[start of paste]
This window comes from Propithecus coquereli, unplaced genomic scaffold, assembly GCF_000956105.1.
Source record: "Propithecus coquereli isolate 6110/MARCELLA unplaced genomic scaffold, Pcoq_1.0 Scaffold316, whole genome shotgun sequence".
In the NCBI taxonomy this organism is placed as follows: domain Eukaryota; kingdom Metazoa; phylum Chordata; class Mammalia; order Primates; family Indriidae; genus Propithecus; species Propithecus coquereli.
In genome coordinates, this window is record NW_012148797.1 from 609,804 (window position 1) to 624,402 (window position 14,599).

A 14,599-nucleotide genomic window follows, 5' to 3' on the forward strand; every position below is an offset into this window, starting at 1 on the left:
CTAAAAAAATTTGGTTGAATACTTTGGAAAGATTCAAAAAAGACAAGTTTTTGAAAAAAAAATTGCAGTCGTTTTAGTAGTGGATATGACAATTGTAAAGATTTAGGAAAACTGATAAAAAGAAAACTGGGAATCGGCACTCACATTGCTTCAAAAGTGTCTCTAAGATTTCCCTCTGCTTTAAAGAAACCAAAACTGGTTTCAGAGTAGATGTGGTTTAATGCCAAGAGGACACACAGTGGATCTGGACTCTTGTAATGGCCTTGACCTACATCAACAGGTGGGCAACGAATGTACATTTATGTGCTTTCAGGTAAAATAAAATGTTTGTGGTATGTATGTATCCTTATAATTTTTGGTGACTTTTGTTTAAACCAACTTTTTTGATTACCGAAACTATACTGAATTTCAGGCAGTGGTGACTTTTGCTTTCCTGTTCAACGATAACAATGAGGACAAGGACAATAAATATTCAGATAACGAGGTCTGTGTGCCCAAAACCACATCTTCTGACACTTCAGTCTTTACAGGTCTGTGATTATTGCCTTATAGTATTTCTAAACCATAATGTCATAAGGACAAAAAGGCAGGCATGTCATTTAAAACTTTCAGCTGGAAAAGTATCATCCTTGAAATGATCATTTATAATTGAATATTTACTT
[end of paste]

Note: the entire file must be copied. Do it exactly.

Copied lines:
This window comes from Propithecus coquereli, unplaced genomic scaffold, assembly GCF_000956105.1.
Source record: "Propithecus coquereli isolate 6110/MARCELLA unplaced genomic scaffold, Pcoq_1.0 Scaffold316, whole genome shotgun sequence".
In the NCBI taxonomy this organism is placed as follows: domain Eukaryota; kingdom Metazoa; phylum Chordata; class Mammalia; order Primates; family Indriidae; genus Propithecus; species Propithecus coquereli.
In genome coordinates, this window is record NW_012148797.1 from 609,804 (window position 1) to 624,402 (window position 14,599).

A 14,599-nucleotide genomic window follows, 5' to 3' on the forward strand; every position below is an offset into this window, starting at 1 on the left:
CTAAAAAAATTTGGTTGAATACTTTGGAAAGATTCAAAAAAGACAAGTTTTTGAAAAAAAAATTGCAGTCGTTTTAGTAGTGGATATGACAATTGTAAAGATTTAGGAAAACTGATAAAAAGAAAACTGGGAATCGGCACTCACATTGCTTCAAAAGTGTCTCTAAGATTTCCCTCTGCTTTAAAGAAACCAAAACTGGTTTCAGAGTAGATGTGGTTTAATGCCAAGAGGACACACAGTGGATCTGGACTCTTGTAATGGCCTTGACCTACATCAACAGGTGGGCAACGAATGTACATTTATGTGCTTTCAGGTAAAATAAAATGTTTGTGGTATGTATGTATCCTTATAATTTTTGGTGACTTTTGTTTAAACCAACTTTTTTGATTACCGAAACTATACTGAATTTCAGGCAGTGGTGACTTTTGCTTTCCTGTTCAACGATAACAATGAGGACAAGGACAATAAATATTCAGATAACGAGGTCTGTGTGCCCAAAACCACATCTTCTGACACTTCAGTCTTTACAGGTCTGTGATTATTGCCTTATAGTATTTCTAAACCATAATGTCATAAGGACAAAAAGGCAGGCATGTCATTTAAAACTTTCAGCTGGAAAAGTATCATCCTTGAAATGATCATTTATAATTGAATATTTACTT